There are a wide variety of types of slate available to builders and home owners and our experienced tilers can advise on the right type of roofing slate for your project.
When selecting a slate type for your roof it is important to consider factors such as the pitch of the roof, the aesthetic that is required, and the durability of the product.
What are the Different Types of Slate Roofing?
Slate offers a beautiful natural finish to a roof but not all slate is equal. The three main types of slate available are:
- Natural Slate: Sourced and taken from natural environments. This is usually the most expensive option but the quality of the finish is evident. Natural slate can be brought in from a range of countries and each has advantages and disadvantages.
- Man-made Slate: Predominantly made from reconstituted slate this is a cheaper alternative to the natural version but still with a very natural look and feel.
- Fibre Cement Slate: This is composed primarily of cement and other elements but is a versatile, cost-effective option.
What are the Benefits of Natural Slate?
As well as the striking natural aesthetics of slate, its durability has made it a popular building material for centuries. Often the aesthetics of natural slate are imperative to a project, particularly with renovations of older properties. Choosing natural slate for a roofing project is not usually the cheapest option but it is a high quality product which will wear well and require very little maintenance over the longer term. Slate roof tiles can only be installed onto pitched roofs with a minimum pitch of 25°.
Slate tiles can typically last up to 150 years or so, although roofing structures may need maintenance and repair. Natural slate tiles vary in cost from around £1 to £2 per slate depending on the source of the slate and at around 20 to 25 tiles per square metre this means the cost can vary anywhere from £20 to £50 a square metre.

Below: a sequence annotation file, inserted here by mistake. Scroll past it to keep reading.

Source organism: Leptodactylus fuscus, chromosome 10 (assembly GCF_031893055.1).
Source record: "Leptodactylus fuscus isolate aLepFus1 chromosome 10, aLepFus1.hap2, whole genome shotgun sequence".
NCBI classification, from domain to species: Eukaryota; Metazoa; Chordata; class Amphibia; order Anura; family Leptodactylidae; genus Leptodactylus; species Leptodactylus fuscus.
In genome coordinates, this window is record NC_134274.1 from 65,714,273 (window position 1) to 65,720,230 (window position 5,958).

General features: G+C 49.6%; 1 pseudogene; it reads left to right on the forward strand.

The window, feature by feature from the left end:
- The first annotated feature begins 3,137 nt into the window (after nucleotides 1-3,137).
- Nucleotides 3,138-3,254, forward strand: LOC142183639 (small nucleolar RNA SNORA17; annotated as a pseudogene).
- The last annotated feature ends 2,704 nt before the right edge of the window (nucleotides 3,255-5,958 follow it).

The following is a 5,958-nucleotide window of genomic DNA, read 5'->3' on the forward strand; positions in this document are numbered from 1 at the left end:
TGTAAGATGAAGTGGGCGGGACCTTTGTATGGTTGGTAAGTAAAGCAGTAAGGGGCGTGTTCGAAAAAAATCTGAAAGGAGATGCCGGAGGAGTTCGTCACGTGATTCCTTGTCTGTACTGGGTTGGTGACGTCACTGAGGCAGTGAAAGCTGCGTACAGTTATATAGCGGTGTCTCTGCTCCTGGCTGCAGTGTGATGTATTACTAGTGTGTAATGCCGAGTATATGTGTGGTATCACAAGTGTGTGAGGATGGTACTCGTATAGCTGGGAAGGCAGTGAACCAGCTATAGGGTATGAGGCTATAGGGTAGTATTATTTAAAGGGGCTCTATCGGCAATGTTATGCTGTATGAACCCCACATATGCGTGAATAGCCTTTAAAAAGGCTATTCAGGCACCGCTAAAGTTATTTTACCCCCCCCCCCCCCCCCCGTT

When sourcing natural slate it is imporant to look at carbonate content as this reflects the quality of the slate tiles. Slate with a high carbonate content (over 20%) will often turn darker once exposed to the elements. In addition, be aware of European Standard BS EN 12326 which is used to regulate the quality of slate products.
Welsh, Spanish and Brazillian slates all have their own characteristics and colours and although these are all natural slate products, it is worth looking at samples of each to see which aesthetic fits your project.
What are the Benefits of Man-made Slate?
Man made slates are a low cost alternative to natural slate and are usually made from a combination of ground down slate and synthetic resin. They are often larger than natural slate which means fewer tiles are needed for the same area coverage, reducing labour costs. They are also considered more eco friendly as they are composed from 60% to 80% recycled slate and their lightweight nature reduces the need for reinforcement in the underlay.
Man-made slates are designed to last for up to 30 years in normal weather conditions which is similar to the life expectancy of concrete or clay tiles, although a significant difference from natural slate. They have an advantage over natural slates in that they can be laid on pitched roofs down to 15°, and because they are often designed to interlock they require less labour and skill to install, driving down cost. In terms of pricing they are comparable on a per slate basis to natural slate, but due to their larger size the cost per square metre is typically around £20-£35 which is cheaper than the natural alternatives.
What are the Benefits of Fibre Cement Slate?
Made from a mixture of cement, fibres and mineral additives, fibre cement slates are lighter in comparison to natural slate and can be used on both steeper and lower pitches and roofs that require a more complex design such as valleys or intersections. They will usually last between 30-60 years depending on the conditions they are exposed to and come in a huge variety of styles, shapes and finishes.
Fibre cement slates are extremely cost effective and usually cost between £1 and £3 per slate, working out at around £14 to £40 per square metre. As with man made slate they can be used on pitches as low as 15° if required and often come with predrilled holes for quick and easy installation.
For examples of recent slate projects or more information about the right slate product for your project, get in touch with us and we will be happy to advise or help to secure slate samples for you.